CANNES: Loach's "Wind," More Euro Films Take End of Festival Prizes

by | May 29, 2006 | Comments

While films by American directors came up empty-handed, three European entries took top honors at the end of festival awards ceremony, led by UK director Ken Loach with "The Wind That Shakes The Barley."

It was a surprising set of winners this year, as the high profile, widely lauded films in competition ("Babel," "Volver") got overlooked in favor of two smaller, intense, character-driven war dramas and a Dogme 95 thriller. With a jury of international stars — Samuel L. Jackson, Monica Bellucci, Helena Bonham Carter, Tim Roth, Zhang Ziyi, and the President, Wong Kar-Wai among them — the critical buzz was by no means an accurate predictor of winners.

First-place winner "Wind" follows a young doctor (Cillian Murphy) who joins a growing rebellion in 1920s Ireland to fight British rule in a bloody civil war. Loach, an eight-time Cannes participant, has won five previous prizes at Cannes; the Palme d’Or is the festival’s (and his) highest placing thus far.

Palme d’Or winner "The Wind That Shakes The Barley," by Ken Loach

Jury president Wong Kar-Wai confirmed that his jury awarded Loach the first-place honor in a unanimous decision. Few early betters had their money on "Wind," however, which enjoyed a lukewarm and certainly not overwhelming response from festival viewers and critics (click here to see a sampling of critics’ reviews).

Taking second place with the Grand Prix award was Bruno Dumont with "Flandres," another war-themed film that only enjoyed a moderate reception at Cannes. "Flandres" tells the story of young enlisted men sent off to fight an unidentified war, and the changes they undergo from the effects of military life.

Andrea Arnold’s "Red Road" took home the Jury Prize at Cannes

The third-place Jury Prize award went to another UK production, "Red Road." Andrea Arnold‘s first feature-length directorial effort, "Red Road" unravels a mystery as a television surveillance operator catches a glimpse of a man from her past — perhaps most interesting, the project is the first of a three-part Dogme 95 experiment to use the same characters and actors in three different films. Surprisingly, critics at Cannes seemed to take to this one a bit more than the top two winners, with The Hollywood Reporter’s Kirk Honeycutt calling "Red Road" "tense and provocative…"Rear Window" Times 100."

Other awards of the festival included the Best Director honor, bestowed upon Mexican DJ-turned-directorial darling Alejandro Gonzalez Inarritu, whose "Babel" was screened to great acclaim in competition. "Babel," a three-story drama about the tragic repercussions of a single gunshot, and the disconnectedness of humanity, had generated a lot of Palme d’Or buzz following its debut at Cannes; film critic Emanuel Levy calls it "more compelling than "21 Grams"" and "more involving than "Syriana.""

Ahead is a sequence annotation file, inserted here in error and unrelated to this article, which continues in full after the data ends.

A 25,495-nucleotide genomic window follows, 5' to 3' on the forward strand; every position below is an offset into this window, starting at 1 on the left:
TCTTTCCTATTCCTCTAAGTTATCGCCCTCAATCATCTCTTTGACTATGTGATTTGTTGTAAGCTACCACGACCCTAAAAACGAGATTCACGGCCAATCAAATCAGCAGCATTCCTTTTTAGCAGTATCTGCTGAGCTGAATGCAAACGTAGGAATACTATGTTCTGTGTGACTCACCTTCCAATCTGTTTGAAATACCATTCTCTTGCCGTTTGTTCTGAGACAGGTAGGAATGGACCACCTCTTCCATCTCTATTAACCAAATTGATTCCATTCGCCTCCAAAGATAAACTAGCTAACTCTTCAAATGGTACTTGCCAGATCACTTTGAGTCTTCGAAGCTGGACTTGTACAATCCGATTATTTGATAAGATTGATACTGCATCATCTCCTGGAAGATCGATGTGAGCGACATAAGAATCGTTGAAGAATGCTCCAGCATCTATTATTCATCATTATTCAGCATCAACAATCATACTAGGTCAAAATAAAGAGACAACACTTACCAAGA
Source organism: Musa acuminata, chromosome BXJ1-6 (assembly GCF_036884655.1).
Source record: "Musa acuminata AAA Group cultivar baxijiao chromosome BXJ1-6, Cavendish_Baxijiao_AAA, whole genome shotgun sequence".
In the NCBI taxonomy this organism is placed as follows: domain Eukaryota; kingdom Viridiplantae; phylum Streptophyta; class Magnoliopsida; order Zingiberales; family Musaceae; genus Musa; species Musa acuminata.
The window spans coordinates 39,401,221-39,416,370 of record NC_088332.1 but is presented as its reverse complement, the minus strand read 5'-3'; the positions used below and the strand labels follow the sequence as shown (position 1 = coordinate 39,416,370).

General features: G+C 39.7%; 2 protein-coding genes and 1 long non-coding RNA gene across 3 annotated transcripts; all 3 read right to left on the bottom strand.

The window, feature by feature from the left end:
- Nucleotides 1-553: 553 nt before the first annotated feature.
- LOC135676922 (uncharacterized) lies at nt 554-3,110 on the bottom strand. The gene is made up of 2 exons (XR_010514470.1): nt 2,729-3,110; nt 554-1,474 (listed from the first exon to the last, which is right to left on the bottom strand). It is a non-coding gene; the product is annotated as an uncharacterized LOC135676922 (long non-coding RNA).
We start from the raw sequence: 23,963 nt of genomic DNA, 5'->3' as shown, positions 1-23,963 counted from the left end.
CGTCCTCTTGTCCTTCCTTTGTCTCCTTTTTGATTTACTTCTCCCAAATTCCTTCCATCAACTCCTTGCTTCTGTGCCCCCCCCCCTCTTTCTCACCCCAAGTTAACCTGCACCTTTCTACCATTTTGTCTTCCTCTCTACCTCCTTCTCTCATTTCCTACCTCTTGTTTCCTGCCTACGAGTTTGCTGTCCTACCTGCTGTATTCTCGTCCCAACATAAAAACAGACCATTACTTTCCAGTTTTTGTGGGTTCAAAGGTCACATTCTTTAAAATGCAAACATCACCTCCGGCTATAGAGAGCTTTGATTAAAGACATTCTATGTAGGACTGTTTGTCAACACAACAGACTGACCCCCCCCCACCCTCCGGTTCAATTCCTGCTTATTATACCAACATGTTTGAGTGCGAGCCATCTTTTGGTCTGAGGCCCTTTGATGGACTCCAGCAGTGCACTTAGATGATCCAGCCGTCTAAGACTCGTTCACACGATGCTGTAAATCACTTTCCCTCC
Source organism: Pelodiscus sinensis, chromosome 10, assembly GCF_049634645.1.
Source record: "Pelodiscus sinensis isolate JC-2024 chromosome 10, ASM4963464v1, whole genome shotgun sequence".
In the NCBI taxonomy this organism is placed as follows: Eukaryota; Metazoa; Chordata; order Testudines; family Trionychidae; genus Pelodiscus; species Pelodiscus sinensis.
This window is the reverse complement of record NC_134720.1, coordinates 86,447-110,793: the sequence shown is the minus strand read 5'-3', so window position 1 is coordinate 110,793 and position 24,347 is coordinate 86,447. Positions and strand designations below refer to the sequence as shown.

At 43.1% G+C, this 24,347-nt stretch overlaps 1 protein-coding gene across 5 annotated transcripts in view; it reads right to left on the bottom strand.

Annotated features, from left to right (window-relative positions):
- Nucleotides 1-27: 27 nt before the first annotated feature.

Pedro Almodovar’s "Volver" won Best Screenplay, as well as honors for its six main female performers

Also receiving a consolation prize was perennial director célèbre Pedro Almodovar, whose "Volver" was a widespread favorite throughout the festival, and seemed the popular favorite for top honors. Almodovar, who throughout his illustrious career has won just about every cinematic award there is (Oscar, Palme d’Or, Cesar, you name it), was awarded the Best Screenplay honor for his darkly comic multigenerational tale of women, tragedy, life, and death.

Adding more emphasis to the merits of "Volver," the jury awarded the Best Performance of an Actress honor to pretty much the entire female cast of the film: Penelope Cruz, Carmen Maura, Lola Duenas, Blanca Portillo, Yohana Cobo, and Chus Lampreave.

Similar honors were bestowed on the male stars of Algerian war tale "Indigenes," whose actors Jamel Debbouze, Samy Naceri, Roschdy Zem, Sami Bouajila, and Bernard Blancan collectively accepted Best Performance by an Actor.

The cast of "Indigenes" earned collective honors for their portrayals of WWII French-Algerian soldiers

The Un Certain Regard category also awarded its honors:

Prix Un Certain Regard — "Luxury Car," director Wang Chao
Prix Special Du Jury Un Certain Regard — "Ten Canoes," director Rolf De Heer
Acting Award — Dorothea Petre, "The Way I Spent The End Of The World"
Acting Award — Don Angel Tavira, "El Violin"
Prix du President du Jury — "Meurtrieres," director Patrick Grandperret

And lastly, the Camera d’Or (Golden Camera) awarded in the Director’s Fortnight sidebar, went to Romanian director Corneliu Porumboiu for "A Fost Sau N-A Fost?"